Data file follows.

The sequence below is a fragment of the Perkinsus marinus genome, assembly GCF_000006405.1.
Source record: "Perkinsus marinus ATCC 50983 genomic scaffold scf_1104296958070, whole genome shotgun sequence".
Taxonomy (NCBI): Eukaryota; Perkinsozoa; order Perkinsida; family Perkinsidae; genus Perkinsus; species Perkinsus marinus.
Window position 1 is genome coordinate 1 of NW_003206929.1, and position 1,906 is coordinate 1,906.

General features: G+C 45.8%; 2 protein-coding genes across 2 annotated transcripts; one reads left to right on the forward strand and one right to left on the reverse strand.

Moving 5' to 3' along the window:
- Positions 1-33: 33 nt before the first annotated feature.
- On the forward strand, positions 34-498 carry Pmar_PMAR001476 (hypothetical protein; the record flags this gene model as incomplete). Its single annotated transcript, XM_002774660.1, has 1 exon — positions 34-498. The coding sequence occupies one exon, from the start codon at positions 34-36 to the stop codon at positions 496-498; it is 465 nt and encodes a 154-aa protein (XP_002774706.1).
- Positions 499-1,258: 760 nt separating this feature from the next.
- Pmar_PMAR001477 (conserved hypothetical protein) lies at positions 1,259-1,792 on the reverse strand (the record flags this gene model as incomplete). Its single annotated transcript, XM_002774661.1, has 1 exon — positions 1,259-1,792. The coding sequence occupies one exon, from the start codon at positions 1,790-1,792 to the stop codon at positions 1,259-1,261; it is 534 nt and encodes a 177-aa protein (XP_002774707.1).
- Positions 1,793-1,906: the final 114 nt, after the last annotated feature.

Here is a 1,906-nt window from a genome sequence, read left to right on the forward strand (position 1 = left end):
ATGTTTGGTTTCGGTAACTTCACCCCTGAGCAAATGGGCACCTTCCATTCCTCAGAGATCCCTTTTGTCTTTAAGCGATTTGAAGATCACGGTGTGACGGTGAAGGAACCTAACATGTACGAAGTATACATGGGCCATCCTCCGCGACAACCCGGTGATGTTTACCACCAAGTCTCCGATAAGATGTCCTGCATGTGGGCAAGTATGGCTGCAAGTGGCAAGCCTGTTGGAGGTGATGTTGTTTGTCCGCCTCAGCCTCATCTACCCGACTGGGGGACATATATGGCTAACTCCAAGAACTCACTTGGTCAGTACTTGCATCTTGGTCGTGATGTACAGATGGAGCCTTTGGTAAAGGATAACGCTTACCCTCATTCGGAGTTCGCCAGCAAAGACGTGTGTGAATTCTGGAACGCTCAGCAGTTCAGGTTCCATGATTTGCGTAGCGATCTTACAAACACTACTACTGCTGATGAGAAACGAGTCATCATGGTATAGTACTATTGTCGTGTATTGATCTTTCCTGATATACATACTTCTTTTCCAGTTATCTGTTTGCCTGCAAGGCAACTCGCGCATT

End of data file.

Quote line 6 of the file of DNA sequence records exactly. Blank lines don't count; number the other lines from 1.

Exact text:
Moving 5' to 3' along the window: